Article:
Rolling all the way forward to today, mobile. Mobile, mobile, mobile. We almost delivered 60% of our traffic last week in the mobile business, and had about 25% of our revenue last week driven by a mobile device. I think that's driven by our leading industry customer experience that we've rolled out, which is really agnostic device interaction, simplified experience across every device, that is seamless and exactly the same -- so it's really easy for the younger, more affluent, really well-educated consumer to come to Blue Nile and buy.
Byrnes: You mentioned one of the things I wanted to hit on, which is across retail, which is a lot of traffic via mobile, but it's also harder to close the deal on mobile. Some people are afraid to give their credit card information on mobile, some people just think it's a lengthy process. What are some things that Blue Nile can do as we go increasingly mobile from PCs and desktops, to try to get that up and get people buying on mobile?
Kanter: Great question. The reality is, our core customer buying engagement is around 30 years old. They're more affluent and more educated, and they've literally grown up with the iPhone as their PC. We're coming into this incredible sweet spot where more and more consumers are just totally comfortable with buying online.
The fact of the matter is, as more and more customers move and see the easy way -- over Thanksgiving weekend, you never had to leave your home. You could eat your turkey and have your cake, so to speak. You could just be shopping at home, with your friends and family all around you. In the engagement business, that's really critical, because the number one way people determine where to buy is based on friends and family's recommendations, and our net promoter score drives an incredible level of customer service advocacy for the brand.
Long story short, it's just more and more people experiencing how easy and simple online purchasing is -- and when you're 20%-40% below traditional brick and mortar stores, why would you buy anywhere else?
Byrnes: Right. Let's talk about international. I think about 17% of your sales in the third quarter came from international, as opposed to the U.S. What are some trends there? Where do you expect that balance to be in the future, and what are some challenges and opportunities you see there?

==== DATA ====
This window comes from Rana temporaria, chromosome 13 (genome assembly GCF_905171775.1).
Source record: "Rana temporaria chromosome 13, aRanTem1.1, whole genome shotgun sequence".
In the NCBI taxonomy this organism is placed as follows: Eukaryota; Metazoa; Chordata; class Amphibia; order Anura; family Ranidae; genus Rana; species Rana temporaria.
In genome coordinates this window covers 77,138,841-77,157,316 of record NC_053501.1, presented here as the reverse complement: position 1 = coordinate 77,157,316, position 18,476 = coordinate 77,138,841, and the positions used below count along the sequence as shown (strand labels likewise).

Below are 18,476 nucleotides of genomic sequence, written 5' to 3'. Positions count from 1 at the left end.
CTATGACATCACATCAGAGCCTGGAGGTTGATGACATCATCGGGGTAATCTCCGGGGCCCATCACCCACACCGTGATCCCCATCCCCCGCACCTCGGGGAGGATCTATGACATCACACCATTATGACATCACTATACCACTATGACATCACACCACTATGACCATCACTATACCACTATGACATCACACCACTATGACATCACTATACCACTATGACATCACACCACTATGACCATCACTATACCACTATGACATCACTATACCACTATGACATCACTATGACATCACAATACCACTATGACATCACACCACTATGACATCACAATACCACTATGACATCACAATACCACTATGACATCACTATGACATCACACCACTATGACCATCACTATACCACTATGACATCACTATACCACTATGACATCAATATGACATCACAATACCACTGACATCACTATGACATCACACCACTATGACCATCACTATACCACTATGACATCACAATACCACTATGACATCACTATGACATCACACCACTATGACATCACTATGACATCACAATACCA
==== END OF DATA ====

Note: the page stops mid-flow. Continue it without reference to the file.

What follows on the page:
Kanter: That's a great question. Historically, if you look backwards, about a third of our business was Canada, a third of our business was U.K., and a third of our business was Asia-Pacific. Asia-Pacific has grown to be 50% of our international revenue, and China specifically is sort of ground zero for us. It's really important to drive that business.
We're making significant investments. We have now two offices in Shanghai. We're planning to import diamonds directly into the country. We have a small call center there, situated to talk in the traditional and simplified Chinese language, and to interact with consumers. While we don't know exactly when, we expect the Chinese market to be about $100 million or more.
We're going slow enough to not be bleeding, but fast enough to really make sure our infrastructure is in place to maximize the opportunity there.
Byrnes: Could you talk about the model in China? It's a little bit of a different model than in the U.S. You have issues, I guess, in China with delivery; it's not as easy to get things to people, so you're using some kind of storefronts there. Could you talk about that?
Kanter: Yeah, we actually have a partnership there, and that partnership has storefronts, to your point, in major markets. He provides the ability to do fulfillment and payment, so consumers can come in and make a payment, consumers can come up ... FedEx is not as easy to deliver in China, so that's one of the challenges.